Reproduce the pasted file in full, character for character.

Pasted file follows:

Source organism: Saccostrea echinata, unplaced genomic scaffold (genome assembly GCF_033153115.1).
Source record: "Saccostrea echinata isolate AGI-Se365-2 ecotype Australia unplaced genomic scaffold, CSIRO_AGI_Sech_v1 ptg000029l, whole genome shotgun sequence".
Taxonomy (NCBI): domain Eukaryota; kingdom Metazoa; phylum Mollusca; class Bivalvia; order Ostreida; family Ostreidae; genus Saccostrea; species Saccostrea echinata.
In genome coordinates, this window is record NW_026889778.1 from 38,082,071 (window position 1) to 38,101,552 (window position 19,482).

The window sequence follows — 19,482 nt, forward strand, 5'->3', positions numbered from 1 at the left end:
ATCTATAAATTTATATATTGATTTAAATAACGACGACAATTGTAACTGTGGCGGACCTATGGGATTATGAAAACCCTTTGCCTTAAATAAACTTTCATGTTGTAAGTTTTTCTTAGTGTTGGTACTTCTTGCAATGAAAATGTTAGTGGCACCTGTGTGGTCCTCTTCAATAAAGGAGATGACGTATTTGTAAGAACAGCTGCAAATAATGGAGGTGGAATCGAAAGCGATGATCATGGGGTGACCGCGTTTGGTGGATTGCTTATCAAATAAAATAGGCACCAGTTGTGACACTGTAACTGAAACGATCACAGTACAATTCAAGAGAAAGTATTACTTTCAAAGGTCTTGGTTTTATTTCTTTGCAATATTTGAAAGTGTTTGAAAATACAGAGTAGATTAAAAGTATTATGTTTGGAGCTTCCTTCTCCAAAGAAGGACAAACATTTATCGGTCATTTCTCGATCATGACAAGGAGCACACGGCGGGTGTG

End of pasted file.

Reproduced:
Source organism: Saccostrea echinata, unplaced genomic scaffold (genome assembly GCF_033153115.1).
Source record: "Saccostrea echinata isolate AGI-Se365-2 ecotype Australia unplaced genomic scaffold, CSIRO_AGI_Sech_v1 ptg000029l, whole genome shotgun sequence".
Taxonomy (NCBI): domain Eukaryota; kingdom Metazoa; phylum Mollusca; class Bivalvia; order Ostreida; family Ostreidae; genus Saccostrea; species Saccostrea echinata.
In genome coordinates, this window is record NW_026889778.1 from 38,082,071 (window position 1) to 38,101,552 (window position 19,482).

The window sequence follows — 19,482 nt, forward strand, 5'->3', positions numbered from 1 at the left end:
ATCTATAAATTTATATATTGATTTAAATAACGACGACAATTGTAACTGTGGCGGACCTATGGGATTATGAAAACCCTTTGCCTTAAATAAACTTTCATGTTGTAAGTTTTTCTTAGTGTTGGTACTTCTTGCAATGAAAATGTTAGTGGCACCTGTGTGGTCCTCTTCAATAAAGGAGATGACGTATTTGTAAGAACAGCTGCAAATAATGGAGGTGGAATCGAAAGCGATGATCATGGGGTGACCGCGTTTGGTGGATTGCTTATCAAATAAAATAGGCACCAGTTGTGACACTGTAACTGAAACGATCACAGTACAATTCAAGAGAAAGTATTACTTTCAAAGGTCTTGGTTTTATTTCTTTGCAATATTTGAAAGTGTTTGAAAATACAGAGTAGATTAAAAGTATTATGTTTGGAGCTTCCTTCTCCAAAGAAGGACAAACATTTATCGGTCATTTCTCGATCATGACAAGGAGCACACGGCGGGTGTG